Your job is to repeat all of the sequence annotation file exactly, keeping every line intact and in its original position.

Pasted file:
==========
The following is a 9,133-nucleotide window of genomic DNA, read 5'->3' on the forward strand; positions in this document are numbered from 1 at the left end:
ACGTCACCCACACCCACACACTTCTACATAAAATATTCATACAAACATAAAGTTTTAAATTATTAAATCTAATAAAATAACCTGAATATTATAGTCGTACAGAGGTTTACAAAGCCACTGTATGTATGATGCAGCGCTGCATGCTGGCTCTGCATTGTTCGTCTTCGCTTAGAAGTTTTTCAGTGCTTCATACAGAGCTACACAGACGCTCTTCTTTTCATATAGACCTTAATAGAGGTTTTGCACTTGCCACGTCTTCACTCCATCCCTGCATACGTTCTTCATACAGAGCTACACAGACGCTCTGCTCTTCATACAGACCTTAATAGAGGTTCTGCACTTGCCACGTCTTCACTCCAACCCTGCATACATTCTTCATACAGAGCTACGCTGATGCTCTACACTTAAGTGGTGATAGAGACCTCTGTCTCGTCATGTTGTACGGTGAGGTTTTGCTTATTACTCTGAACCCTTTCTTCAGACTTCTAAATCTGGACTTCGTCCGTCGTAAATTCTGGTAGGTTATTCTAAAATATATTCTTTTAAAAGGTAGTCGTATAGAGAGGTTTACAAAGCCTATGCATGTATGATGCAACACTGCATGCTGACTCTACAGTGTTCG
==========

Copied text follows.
The following is a 9,133-nucleotide window of genomic DNA, read 5'->3' on the forward strand; positions in this document are numbered from 1 at the left end:
ACGTCACCCACACCCACACACTTCTACATAAAATATTCATACAAACATAAAGTTTTAAATTATTAAATCTAATAAAATAACCTGAATATTATAGTCGTACAGAGGTTTACAAAGCCACTGTATGTATGATGCAGCGCTGCATGCTGGCTCTGCATTGTTCGTCTTCGCTTAGAAGTTTTTCAGTGCTTCATACAGAGCTACACAGACGCTCTTCTTTTCATATAGACCTTAATAGAGGTTTTGCACTTGCCACGTCTTCACTCCATCCCTGCATACGTTCTTCATACAGAGCTACACAGACGCTCTGCTCTTCATACAGACCTTAATAGAGGTTCTGCACTTGCCACGTCTTCACTCCAACCCTGCATACATTCTTCATACAGAGCTACGCTGATGCTCTACACTTAAGTGGTGATAGAGACCTCTGTCTCGTCATGTTGTACGGTGAGGTTTTGCTTATTACTCTGAACCCTTTCTTCAGACTTCTAAATCTGGACTTCGTCCGTCGTAAATTCTGGTAGGTTATTCTAAAATATATTCTTTTAAAAGGTAGTCGTATAGAGAGGTTTACAAAGCCTATGCATGTATGATGCAACACTGCATGCTGACTCTACAGTGTTCG